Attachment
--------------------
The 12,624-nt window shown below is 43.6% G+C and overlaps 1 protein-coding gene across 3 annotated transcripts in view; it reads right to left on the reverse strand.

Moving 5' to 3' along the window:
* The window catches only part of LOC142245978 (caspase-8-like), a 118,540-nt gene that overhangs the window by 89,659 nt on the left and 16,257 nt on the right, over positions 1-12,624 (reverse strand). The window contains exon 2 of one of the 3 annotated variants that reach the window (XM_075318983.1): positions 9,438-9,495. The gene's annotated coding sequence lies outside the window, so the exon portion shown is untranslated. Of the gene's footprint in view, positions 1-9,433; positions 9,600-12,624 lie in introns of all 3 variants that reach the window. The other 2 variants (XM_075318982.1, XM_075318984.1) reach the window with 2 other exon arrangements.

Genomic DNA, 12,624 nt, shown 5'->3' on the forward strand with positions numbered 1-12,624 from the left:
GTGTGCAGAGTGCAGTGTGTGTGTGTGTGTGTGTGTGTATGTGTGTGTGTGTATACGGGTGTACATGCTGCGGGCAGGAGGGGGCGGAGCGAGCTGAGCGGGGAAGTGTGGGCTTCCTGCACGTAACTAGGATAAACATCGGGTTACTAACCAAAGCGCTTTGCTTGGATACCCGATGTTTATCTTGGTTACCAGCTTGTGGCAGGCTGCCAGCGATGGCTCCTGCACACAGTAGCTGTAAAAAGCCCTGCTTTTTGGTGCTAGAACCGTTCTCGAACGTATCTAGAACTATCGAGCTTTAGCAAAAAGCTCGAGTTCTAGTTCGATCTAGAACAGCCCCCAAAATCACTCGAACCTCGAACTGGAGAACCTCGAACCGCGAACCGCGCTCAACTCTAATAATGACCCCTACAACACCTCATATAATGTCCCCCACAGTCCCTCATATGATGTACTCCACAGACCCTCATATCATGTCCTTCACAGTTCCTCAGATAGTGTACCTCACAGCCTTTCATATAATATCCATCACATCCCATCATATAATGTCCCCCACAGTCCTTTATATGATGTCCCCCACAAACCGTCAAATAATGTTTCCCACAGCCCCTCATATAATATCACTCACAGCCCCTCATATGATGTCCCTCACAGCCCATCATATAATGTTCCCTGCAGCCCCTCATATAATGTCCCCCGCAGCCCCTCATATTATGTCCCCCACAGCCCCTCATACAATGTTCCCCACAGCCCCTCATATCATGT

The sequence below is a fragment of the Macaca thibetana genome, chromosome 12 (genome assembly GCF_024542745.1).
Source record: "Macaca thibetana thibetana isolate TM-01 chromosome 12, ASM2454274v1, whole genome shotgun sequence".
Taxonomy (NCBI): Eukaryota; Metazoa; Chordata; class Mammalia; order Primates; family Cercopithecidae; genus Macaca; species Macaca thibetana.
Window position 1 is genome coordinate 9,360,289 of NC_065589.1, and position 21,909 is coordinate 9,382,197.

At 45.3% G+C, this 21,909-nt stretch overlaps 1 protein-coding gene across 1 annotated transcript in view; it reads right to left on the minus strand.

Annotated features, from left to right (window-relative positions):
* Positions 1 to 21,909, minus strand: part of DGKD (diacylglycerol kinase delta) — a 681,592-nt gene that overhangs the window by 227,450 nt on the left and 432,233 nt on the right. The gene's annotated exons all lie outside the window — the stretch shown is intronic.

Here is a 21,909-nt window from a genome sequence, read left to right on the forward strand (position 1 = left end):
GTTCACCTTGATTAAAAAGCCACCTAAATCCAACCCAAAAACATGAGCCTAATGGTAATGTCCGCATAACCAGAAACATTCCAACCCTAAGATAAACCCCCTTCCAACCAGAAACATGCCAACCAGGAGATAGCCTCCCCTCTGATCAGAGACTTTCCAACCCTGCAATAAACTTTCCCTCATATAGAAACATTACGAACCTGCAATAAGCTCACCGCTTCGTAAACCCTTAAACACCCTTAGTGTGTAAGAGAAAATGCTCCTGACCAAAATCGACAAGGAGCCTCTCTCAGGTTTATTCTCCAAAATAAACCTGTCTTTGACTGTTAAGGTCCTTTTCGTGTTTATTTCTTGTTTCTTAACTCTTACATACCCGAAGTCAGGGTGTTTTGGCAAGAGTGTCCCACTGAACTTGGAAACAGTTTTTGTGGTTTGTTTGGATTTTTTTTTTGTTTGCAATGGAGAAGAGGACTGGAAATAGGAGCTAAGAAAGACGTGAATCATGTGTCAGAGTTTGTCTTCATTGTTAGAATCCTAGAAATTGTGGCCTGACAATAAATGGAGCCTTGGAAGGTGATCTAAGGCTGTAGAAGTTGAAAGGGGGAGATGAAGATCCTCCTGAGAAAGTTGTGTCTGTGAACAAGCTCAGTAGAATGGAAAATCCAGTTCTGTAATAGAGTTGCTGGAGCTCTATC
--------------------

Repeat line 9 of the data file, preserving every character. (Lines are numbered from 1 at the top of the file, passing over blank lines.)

Window position 1 is genome coordinate 9,360,289 of NC_065589.1, and position 21,909 is coordinate 9,382,197.